Fast Ethernet ports) and one power supply.
While switches may learn about topologies at many layers, and forward at one or
more layers, they do tend to have common features. Other than for computer-room
very high performance applications, modern commercial switches use primarily
Ethernet interfaces, which can have different input and output speeds of 10, 100,
1000 or 10000 megabits per second. Switch ports almost always default to fullduplex operation, unless there is a requirement for interoperability with devices that
are strictly half duplex. Half-duplex means that the device can only send or receive
at any given time, whereas full-duplex can send and receive at the same time.
At any layer, a modern switch may implement power over Ethernet (PoE), which
avoids the need for attached devices, such as an IP telephone or wireless access
point, to have a separate power supply. Since switches can have redundant power
circuits connected to uninterruptible power supplies, the connected device can
continue operating even when regular office power fails.
Layer-1 hubs versus higher-layer switches
An Ethernet hub, or repeater, is a fairly unsophisticated broadcast device, and
rapidly becoming obsolete. Hubs do not manage any of the traffic that comes
through them. Any packet entering a port is broadcast out or "repeated" on every
other port, save the port of entry. Since every packet is repeated on every other
port, packet collisions result, which slows down the network.
Hubs have actually become hard to find, due to the widespread use of switches.
There are specialized applications where a hub can be useful, such as copying traffic
to multiple network sensors. There is no longer any significant price difference
between a hub and a low-end switch.
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Layer 2
A single LAN switch, operating at the MAC sub layer of the data link layer, may
interconnect a small number of devices in a home or office. This is a trivial case of
bridging, in which the switch learns the MAC address of each connected device.
Compared to shared-medium LANs, a switch using micro segmentation prevents
collisions on an Ethernet, and can provide effectively simultaneous paths among
multiple devices. Single switches also can provide extremely high performance in
specialized applications such as storage area networks
Switches may also interconnect using a spanning-tree protocol that allows the best
path to be found within the constraint that it is a tree. In contrast to routers, bridges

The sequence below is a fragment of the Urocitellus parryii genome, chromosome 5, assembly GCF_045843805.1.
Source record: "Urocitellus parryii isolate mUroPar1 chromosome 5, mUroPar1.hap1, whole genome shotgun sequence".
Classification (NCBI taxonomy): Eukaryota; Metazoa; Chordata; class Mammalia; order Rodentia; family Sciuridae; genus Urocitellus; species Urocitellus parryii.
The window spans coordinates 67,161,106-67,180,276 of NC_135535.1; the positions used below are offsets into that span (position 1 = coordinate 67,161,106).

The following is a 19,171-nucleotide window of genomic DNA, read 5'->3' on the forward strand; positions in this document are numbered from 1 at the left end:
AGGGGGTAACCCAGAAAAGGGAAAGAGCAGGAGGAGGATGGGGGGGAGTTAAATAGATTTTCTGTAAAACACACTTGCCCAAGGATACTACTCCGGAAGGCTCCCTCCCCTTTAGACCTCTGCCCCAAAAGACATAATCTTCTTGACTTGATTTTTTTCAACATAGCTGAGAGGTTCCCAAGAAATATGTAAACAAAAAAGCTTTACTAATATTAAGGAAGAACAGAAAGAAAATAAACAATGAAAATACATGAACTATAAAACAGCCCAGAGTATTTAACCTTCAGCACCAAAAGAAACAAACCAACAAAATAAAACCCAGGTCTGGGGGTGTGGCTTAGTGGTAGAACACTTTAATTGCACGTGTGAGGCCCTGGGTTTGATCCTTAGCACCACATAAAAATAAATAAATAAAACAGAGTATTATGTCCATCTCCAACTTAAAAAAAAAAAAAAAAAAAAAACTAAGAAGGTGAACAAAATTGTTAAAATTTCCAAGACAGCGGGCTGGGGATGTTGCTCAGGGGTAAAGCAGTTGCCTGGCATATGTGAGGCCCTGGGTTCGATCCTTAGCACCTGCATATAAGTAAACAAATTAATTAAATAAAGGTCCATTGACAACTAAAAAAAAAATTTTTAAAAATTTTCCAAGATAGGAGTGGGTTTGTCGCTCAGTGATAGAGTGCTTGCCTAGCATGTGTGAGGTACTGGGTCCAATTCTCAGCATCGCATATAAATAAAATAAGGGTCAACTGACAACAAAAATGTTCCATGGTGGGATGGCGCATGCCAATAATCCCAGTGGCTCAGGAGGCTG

must have topologies with only one active path between two points. The older IEEE
802.1d spanning tree protocol could be quite slow, with forwarding stopping for 3090 seconds while the spanning tree recon verged. A Rapid Spanning Tree Protocol
was introduced as IEEE 802.1w, but the newest edition of IEEE 802.1d-2004, adopts
the 802.1w extensions as the base standard.
Once a Layer 2 switch learns the topology through a spanning tree protocol, it
forwards data link layer frames using some variant of bridging. There are four
forwarding methods a Layer 2 switch can use:
Store and forward
The switch buffers and, typically, performs a checksum on each frame before
forwarding it on.
Cut through
The switch reads only up to the frame's hardware address before starting to
forward it. There is no error checking with this method.
Fragment free
A method that attempts to retain the benefits of both "store and forward" and
"cut through". Fragment free checks the first 64 bytes of the frame, where
addressing information is stored. This way the frame will always reach its
intended destination. Error checking of the actual data in the packet is left for
the end device in Layer 3 or Layer 4 (OSI), typically a router.
Adaptive switching
A method of automatically switching between the other three modes.
Note that cut-through switches have to fall back to store and forward if the outgoing
port is busy at the time the packet arrives.
Note that these forwarding methods are not controlled by the user and are
configured only by the switch itself.
Layer 3
Router is a marketing term for a Layer 3 switch, typically a router optimized for
Ethernet interfaces. Like other switches, it connects devices to single ports for micro
segmentation. The ports normally operate in full duplex.